Finally, appellant argues that the statutory moratorium, as allegedly triggered by the result of the 1967 referendum, is unconstitutionally violative of the "one man-one vote" principle of the Fourteenth Amendment adjudicated in Reynolds v. Sims, 377 U.S. 533, 84 S.Ct. 1362, 12 L.Ed.2d 506 (1964), and subsequent decisions along that line. It is asserted that the vote of one Secaucus voter outweighs that of 22 voters elsewhere in the county.

Assuming that the principle of Reynolds v. Sims would in an appropriate instance apply to popular referenda, we are clear that it does not have any pertinence here. We have already been at pains to demonstrate that the Secaucus voters were not vested by the Legislature with the responsibility of deciding whether or not the moratorium should take effect — that this was a policy decision embedded in the statute. The voters of Secaucus were not, by virtue of the statute, placed in any more powerful or determinative position than those of any other municipality in the county insofar as concerns the possibility of race meetings in years subsequent to the initial referendum year. As already noted, appellant elsewhere in its brief expressly concedes the reasonableness of the legislative cancellation of the 1967 permit on the contingency of the adverse poll in the municipality most directly affected. We see no other respect in which there is by virtue of this statute any violation of the "one man-one vote" principle.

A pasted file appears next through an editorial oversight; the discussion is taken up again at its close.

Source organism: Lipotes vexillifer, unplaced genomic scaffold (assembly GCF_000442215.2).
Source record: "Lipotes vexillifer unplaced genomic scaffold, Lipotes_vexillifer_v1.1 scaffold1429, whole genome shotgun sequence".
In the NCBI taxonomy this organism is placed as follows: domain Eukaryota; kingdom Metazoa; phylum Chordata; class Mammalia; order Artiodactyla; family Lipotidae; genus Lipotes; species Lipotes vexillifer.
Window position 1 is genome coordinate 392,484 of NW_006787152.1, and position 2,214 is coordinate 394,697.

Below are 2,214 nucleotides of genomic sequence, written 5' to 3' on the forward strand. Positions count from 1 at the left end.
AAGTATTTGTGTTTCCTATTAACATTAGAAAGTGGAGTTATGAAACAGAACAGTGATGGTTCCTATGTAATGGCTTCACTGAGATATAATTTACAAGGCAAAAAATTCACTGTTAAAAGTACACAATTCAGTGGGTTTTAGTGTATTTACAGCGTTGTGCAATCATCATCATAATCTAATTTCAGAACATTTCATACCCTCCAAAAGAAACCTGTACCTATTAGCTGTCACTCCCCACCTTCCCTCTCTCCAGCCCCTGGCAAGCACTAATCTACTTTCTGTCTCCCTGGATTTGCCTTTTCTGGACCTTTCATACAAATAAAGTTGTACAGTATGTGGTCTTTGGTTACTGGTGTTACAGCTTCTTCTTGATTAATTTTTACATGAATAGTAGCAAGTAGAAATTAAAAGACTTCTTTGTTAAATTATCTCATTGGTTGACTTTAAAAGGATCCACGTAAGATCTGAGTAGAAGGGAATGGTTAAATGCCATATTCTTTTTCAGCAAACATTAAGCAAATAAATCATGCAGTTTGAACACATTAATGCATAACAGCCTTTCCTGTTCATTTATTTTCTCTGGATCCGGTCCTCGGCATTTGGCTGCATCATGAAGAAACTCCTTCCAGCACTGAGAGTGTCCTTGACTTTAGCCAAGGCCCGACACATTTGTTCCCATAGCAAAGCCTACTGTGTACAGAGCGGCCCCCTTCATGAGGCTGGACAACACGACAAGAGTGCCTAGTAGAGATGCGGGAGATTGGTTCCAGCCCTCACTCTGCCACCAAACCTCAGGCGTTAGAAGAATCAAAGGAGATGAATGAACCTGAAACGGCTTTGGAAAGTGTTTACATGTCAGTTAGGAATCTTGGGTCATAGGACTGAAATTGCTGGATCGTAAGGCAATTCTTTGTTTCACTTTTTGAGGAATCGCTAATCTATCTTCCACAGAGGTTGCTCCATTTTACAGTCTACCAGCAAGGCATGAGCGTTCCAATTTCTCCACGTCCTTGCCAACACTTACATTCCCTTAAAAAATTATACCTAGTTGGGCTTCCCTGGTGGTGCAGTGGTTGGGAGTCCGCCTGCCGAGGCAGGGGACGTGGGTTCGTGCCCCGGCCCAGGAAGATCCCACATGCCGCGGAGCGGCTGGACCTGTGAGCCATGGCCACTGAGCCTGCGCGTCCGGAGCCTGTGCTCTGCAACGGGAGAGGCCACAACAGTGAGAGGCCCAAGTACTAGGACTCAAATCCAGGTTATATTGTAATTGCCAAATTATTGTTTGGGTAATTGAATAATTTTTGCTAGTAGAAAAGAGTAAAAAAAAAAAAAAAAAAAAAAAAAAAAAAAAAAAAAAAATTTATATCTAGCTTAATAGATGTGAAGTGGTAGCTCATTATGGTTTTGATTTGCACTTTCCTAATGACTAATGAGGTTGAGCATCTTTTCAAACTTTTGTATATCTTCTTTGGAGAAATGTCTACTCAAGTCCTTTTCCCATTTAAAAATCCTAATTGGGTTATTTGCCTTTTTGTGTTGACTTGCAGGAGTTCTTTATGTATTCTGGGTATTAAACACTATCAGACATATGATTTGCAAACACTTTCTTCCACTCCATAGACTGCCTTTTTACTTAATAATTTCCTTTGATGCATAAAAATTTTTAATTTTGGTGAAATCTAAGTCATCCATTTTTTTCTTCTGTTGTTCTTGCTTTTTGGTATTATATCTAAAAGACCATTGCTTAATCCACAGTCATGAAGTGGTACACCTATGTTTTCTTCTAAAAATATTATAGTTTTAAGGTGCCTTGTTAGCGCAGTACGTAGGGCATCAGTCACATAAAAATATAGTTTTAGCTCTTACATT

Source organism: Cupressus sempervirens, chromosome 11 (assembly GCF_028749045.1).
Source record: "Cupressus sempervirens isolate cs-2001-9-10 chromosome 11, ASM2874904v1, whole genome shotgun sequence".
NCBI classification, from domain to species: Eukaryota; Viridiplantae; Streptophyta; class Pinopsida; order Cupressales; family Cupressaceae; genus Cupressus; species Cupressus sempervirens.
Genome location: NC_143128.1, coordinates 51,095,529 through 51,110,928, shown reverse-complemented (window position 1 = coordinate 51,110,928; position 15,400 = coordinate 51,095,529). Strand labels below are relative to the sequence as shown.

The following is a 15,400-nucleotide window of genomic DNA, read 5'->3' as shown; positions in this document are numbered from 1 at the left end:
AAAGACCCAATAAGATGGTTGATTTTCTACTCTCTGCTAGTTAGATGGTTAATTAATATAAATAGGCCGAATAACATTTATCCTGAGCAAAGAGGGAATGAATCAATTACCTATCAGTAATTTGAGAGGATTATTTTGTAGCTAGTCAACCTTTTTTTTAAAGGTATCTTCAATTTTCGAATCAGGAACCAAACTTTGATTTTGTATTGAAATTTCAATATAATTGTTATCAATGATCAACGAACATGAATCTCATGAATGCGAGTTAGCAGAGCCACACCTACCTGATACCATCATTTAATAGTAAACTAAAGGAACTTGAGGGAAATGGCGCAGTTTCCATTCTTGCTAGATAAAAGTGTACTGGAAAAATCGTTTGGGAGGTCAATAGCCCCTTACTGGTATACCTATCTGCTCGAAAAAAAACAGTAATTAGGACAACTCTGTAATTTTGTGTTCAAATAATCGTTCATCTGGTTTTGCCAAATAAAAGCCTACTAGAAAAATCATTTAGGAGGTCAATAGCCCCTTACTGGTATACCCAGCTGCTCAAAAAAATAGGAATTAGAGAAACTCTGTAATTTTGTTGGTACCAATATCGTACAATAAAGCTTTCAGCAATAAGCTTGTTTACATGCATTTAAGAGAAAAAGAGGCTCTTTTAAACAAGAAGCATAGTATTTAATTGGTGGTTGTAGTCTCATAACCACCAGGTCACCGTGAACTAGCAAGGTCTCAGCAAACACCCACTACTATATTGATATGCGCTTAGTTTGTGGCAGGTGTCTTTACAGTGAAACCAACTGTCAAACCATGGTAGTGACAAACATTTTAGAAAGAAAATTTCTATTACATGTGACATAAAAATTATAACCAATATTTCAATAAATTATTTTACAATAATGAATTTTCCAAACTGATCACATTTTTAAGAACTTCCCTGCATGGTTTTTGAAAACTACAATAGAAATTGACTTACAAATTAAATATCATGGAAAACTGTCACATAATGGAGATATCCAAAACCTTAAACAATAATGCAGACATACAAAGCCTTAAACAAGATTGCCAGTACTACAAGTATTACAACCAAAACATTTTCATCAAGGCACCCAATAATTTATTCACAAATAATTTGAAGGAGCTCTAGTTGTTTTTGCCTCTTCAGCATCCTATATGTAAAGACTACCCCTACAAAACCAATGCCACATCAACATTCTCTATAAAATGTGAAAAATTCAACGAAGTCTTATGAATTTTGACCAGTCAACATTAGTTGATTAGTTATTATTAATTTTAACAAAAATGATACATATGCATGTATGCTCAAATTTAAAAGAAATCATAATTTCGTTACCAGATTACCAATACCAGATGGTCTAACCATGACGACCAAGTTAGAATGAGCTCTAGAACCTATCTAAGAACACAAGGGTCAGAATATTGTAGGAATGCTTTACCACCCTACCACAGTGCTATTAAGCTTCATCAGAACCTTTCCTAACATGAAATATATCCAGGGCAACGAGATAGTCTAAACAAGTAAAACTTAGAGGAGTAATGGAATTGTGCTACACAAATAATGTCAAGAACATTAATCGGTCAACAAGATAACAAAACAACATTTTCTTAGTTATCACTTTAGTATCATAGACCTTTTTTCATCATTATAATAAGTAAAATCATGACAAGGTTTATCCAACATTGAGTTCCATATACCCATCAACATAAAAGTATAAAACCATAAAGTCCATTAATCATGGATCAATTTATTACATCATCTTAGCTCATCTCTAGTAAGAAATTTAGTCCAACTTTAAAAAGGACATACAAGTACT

The determination of the Racing Commission is affirmed.


1. Senate Bill No. 681 of the 1968 legislative session would have afforded an opportunity for a second application and referendum for a harness track in the same municipality the year following a referendum defeat, but it has failed of passage thus far.